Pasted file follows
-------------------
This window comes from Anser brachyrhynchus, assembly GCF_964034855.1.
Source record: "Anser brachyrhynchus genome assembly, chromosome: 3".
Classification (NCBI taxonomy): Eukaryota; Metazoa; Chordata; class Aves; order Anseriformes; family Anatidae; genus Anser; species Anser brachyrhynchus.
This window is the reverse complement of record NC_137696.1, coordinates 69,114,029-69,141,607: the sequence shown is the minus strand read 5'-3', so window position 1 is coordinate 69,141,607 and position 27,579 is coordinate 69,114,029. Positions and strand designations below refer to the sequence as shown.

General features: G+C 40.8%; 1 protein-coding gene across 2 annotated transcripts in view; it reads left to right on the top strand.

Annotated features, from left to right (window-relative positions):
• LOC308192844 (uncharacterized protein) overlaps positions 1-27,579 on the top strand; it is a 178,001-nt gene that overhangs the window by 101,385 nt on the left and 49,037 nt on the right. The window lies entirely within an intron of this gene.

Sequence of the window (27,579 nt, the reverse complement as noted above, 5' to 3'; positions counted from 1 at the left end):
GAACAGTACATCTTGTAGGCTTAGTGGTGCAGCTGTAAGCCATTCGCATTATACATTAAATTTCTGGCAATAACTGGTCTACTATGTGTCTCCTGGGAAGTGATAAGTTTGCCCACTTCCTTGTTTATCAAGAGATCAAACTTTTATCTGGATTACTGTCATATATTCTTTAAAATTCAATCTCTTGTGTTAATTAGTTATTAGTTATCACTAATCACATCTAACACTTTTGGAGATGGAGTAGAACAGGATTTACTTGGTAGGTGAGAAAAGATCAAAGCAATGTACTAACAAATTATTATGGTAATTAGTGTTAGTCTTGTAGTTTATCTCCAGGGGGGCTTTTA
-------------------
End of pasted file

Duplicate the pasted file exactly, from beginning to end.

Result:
This window comes from Anser brachyrhynchus, assembly GCF_964034855.1.
Source record: "Anser brachyrhynchus genome assembly, chromosome: 3".
Classification (NCBI taxonomy): Eukaryota; Metazoa; Chordata; class Aves; order Anseriformes; family Anatidae; genus Anser; species Anser brachyrhynchus.
This window is the reverse complement of record NC_137696.1, coordinates 69,114,029-69,141,607: the sequence shown is the minus strand read 5'-3', so window position 1 is coordinate 69,141,607 and position 27,579 is coordinate 69,114,029. Positions and strand designations below refer to the sequence as shown.

General features: G+C 40.8%; 1 protein-coding gene across 2 annotated transcripts in view; it reads left to right on the top strand.

Annotated features, from left to right (window-relative positions):
• LOC308192844 (uncharacterized protein) overlaps positions 1-27,579 on the top strand; it is a 178,001-nt gene that overhangs the window by 101,385 nt on the left and 49,037 nt on the right. The window lies entirely within an intron of this gene.

Sequence of the window (27,579 nt, the reverse complement as noted above, 5' to 3'; positions counted from 1 at the left end):
GAACAGTACATCTTGTAGGCTTAGTGGTGCAGCTGTAAGCCATTCGCATTATACATTAAATTTCTGGCAATAACTGGTCTACTATGTGTCTCCTGGGAAGTGATAAGTTTGCCCACTTCCTTGTTTATCAAGAGATCAAACTTTTATCTGGATTACTGTCATATATTCTTTAAAATTCAATCTCTTGTGTTAATTAGTTATTAGTTATCACTAATCACATCTAACACTTTTGGAGATGGAGTAGAACAGGATTTACTTGGTAGGTGAGAAAAGATCAAAGCAATGTACTAACAAATTATTATGGTAATTAGTGTTAGTCTTGTAGTTTATCTCCAGGGGGGCTTTTA